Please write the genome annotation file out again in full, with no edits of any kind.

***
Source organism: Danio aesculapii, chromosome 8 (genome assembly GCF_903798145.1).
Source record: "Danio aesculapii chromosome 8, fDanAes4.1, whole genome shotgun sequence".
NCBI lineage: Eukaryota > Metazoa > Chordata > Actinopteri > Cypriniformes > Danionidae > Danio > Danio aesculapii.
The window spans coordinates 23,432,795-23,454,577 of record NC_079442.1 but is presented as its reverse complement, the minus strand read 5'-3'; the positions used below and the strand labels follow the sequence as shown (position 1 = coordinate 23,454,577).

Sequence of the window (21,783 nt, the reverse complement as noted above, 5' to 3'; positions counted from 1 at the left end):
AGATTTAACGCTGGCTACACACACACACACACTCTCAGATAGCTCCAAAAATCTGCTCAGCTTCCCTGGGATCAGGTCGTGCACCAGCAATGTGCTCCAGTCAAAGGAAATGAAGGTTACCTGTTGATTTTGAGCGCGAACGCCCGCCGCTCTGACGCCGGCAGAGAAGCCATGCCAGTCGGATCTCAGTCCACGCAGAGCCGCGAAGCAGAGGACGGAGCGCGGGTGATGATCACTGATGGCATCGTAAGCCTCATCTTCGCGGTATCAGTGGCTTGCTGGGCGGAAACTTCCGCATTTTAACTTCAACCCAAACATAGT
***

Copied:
Source organism: Danio aesculapii, chromosome 8 (genome assembly GCF_903798145.1).
Source record: "Danio aesculapii chromosome 8, fDanAes4.1, whole genome shotgun sequence".
NCBI lineage: Eukaryota > Metazoa > Chordata > Actinopteri > Cypriniformes > Danionidae > Danio > Danio aesculapii.
The window spans coordinates 23,432,795-23,454,577 of record NC_079442.1 but is presented as its reverse complement, the minus strand read 5'-3'; the positions used below and the strand labels follow the sequence as shown (position 1 = coordinate 23,454,577).

Sequence of the window (21,783 nt, the reverse complement as noted above, 5' to 3'; positions counted from 1 at the left end):
AGATTTAACGCTGGCTACACACACACACACACTCTCAGATAGCTCCAAAAATCTGCTCAGCTTCCCTGGGATCAGGTCGTGCACCAGCAATGTGCTCCAGTCAAAGGAAATGAAGGTTACCTGTTGATTTTGAGCGCGAACGCCCGCCGCTCTGACGCCGGCAGAGAAGCCATGCCAGTCGGATCTCAGTCCACGCAGAGCCGCGAAGCAGAGGACGGAGCGCGGGTGATGATCACTGATGGCATCGTAAGCCTCATCTTCGCGGTATCAGTGGCTTGCTGGGCGGAAACTTCCGCATTTTAACTTCAACCCAAACATAGT